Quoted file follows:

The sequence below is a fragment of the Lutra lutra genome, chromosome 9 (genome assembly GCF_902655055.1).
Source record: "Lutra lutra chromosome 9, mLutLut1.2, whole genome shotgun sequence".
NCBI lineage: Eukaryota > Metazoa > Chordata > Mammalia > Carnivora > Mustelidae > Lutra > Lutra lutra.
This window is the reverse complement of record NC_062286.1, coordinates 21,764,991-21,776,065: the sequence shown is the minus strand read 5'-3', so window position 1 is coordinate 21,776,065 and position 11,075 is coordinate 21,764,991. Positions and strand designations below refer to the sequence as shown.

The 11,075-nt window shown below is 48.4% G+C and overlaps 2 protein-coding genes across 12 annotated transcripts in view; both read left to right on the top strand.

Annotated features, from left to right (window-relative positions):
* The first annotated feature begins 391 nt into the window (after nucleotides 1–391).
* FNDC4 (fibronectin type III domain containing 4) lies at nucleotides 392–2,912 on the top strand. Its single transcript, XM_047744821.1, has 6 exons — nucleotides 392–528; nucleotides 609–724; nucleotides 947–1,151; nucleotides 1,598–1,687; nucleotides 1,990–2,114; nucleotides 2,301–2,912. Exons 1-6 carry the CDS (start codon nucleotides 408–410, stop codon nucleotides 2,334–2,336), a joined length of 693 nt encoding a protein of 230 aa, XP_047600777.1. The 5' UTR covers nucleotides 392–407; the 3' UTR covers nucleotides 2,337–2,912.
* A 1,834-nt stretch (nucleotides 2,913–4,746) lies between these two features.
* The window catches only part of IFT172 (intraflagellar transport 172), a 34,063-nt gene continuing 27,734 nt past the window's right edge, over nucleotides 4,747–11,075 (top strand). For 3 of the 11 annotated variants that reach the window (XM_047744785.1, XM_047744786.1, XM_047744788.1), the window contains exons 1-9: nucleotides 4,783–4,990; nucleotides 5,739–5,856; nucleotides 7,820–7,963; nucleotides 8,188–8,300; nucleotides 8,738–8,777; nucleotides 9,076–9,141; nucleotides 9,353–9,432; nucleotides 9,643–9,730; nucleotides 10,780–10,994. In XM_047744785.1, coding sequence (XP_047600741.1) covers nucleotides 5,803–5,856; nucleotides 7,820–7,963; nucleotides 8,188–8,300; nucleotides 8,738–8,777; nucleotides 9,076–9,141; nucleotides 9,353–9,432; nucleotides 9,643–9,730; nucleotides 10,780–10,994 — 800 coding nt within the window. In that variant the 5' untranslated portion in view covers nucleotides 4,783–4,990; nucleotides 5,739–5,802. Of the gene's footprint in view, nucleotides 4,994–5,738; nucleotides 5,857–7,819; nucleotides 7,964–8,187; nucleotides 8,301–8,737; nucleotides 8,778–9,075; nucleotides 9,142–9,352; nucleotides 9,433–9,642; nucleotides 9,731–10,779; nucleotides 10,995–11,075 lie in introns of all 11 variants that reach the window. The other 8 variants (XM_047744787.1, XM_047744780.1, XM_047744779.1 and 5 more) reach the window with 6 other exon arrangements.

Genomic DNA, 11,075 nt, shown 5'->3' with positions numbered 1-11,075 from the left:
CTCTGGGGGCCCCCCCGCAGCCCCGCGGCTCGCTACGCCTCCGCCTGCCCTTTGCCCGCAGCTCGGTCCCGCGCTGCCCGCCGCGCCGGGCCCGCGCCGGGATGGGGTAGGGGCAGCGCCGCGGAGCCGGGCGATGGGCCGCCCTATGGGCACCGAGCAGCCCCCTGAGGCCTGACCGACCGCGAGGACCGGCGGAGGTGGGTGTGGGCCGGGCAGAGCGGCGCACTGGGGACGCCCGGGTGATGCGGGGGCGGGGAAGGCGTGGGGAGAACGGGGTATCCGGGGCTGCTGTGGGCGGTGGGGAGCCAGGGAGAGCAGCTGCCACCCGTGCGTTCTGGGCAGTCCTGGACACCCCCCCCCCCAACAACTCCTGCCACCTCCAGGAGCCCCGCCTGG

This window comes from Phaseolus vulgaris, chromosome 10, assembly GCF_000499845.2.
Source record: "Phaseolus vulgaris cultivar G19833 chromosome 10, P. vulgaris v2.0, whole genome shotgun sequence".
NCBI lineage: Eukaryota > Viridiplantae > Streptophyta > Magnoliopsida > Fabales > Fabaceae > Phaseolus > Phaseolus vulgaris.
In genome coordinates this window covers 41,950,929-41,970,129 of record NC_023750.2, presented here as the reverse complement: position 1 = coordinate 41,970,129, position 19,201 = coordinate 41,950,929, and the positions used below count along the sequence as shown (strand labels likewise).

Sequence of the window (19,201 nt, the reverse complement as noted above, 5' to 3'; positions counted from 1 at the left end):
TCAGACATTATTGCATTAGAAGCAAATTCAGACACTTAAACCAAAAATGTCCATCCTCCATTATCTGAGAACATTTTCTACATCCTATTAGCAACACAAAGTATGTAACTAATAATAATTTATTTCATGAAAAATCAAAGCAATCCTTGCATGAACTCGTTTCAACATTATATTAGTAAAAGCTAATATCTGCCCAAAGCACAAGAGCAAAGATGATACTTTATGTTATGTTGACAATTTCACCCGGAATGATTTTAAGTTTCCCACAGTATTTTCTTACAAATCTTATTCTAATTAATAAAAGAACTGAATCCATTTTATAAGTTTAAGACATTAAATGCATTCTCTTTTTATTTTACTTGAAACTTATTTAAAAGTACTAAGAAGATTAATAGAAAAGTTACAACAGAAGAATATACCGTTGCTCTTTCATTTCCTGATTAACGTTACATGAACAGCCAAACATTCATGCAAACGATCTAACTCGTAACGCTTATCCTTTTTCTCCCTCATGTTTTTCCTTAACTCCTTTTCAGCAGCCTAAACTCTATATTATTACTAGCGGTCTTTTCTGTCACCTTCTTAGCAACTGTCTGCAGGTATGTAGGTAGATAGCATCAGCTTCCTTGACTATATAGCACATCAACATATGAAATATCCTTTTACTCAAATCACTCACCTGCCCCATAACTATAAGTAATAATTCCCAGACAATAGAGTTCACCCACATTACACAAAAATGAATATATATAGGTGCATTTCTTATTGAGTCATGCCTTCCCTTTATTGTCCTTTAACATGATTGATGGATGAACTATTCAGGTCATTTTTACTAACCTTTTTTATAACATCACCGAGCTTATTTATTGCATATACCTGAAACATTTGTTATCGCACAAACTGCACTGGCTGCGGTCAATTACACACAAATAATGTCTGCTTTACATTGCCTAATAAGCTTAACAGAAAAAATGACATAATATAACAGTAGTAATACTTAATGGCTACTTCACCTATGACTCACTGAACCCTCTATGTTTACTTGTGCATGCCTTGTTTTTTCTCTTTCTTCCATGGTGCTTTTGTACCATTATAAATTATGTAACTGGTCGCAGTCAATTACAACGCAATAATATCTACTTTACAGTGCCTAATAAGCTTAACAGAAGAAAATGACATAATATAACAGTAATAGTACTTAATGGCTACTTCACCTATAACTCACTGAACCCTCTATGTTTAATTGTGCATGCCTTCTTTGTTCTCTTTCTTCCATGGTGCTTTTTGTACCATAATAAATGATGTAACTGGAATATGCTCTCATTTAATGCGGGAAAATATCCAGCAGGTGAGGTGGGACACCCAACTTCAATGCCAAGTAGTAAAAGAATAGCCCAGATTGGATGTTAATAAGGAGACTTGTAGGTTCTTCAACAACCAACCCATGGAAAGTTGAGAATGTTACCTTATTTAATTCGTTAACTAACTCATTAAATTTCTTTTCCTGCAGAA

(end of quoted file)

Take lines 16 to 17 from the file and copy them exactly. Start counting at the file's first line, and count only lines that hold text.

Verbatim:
In genome coordinates this window covers 41,950,929-41,970,129 of record NC_023750.2, presented here as the reverse complement: position 1 = coordinate 41,970,129, position 19,201 = coordinate 41,950,929, and the positions used below count along the sequence as shown (strand labels likewise).

Sequence of the window (19,201 nt, the reverse complement as noted above, 5' to 3'; positions counted from 1 at the left end):